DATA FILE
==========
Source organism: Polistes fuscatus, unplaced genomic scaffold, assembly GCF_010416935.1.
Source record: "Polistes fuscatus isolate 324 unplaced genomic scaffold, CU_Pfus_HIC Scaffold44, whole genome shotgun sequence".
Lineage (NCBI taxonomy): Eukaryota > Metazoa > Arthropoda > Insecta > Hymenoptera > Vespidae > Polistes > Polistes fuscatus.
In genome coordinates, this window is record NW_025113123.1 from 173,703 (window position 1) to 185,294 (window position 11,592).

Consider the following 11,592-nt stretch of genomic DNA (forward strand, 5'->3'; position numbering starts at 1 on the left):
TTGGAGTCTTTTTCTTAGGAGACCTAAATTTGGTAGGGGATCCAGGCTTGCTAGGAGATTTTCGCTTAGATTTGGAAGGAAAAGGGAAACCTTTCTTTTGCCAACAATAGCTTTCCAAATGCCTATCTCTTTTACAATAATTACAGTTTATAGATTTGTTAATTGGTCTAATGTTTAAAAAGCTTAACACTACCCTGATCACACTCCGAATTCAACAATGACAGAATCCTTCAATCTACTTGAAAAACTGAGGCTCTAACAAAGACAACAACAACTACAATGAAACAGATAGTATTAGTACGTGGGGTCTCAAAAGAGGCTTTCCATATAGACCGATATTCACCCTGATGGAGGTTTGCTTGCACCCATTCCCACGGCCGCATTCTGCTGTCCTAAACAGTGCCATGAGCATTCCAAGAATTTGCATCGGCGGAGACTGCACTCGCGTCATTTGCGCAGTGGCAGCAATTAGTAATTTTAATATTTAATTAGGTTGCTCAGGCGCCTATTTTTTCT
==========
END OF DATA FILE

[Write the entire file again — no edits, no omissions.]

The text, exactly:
Source organism: Polistes fuscatus, unplaced genomic scaffold, assembly GCF_010416935.1.
Source record: "Polistes fuscatus isolate 324 unplaced genomic scaffold, CU_Pfus_HIC Scaffold44, whole genome shotgun sequence".
Lineage (NCBI taxonomy): Eukaryota > Metazoa > Arthropoda > Insecta > Hymenoptera > Vespidae > Polistes > Polistes fuscatus.
In genome coordinates, this window is record NW_025113123.1 from 173,703 (window position 1) to 185,294 (window position 11,592).

Consider the following 11,592-nt stretch of genomic DNA (forward strand, 5'->3'; position numbering starts at 1 on the left):
TTGGAGTCTTTTTCTTAGGAGACCTAAATTTGGTAGGGGATCCAGGCTTGCTAGGAGATTTTCGCTTAGATTTGGAAGGAAAAGGGAAACCTTTCTTTTGCCAACAATAGCTTTCCAAATGCCTATCTCTTTTACAATAATTACAGTTTATAGATTTGTTAATTGGTCTAATGTTTAAAAAGCTTAACACTACCCTGATCACACTCCGAATTCAACAATGACAGAATCCTTCAATCTACTTGAAAAACTGAGGCTCTAACAAAGACAACAACAACTACAATGAAACAGATAGTATTAGTACGTGGGGTCTCAAAAGAGGCTTTCCATATAGACCGATATTCACCCTGATGGAGGTTTGCTTGCACCCATTCCCACGGCCGCATTCTGCTGTCCTAAACAGTGCCATGAGCATTCCAAGAATTTGCATCGGCGGAGACTGCACTCGCGTCATTTGCGCAGTGGCAGCAATTAGTAATTTTAATATTTAATTAGGTTGCTCAGGCGCCTATTTTTTCT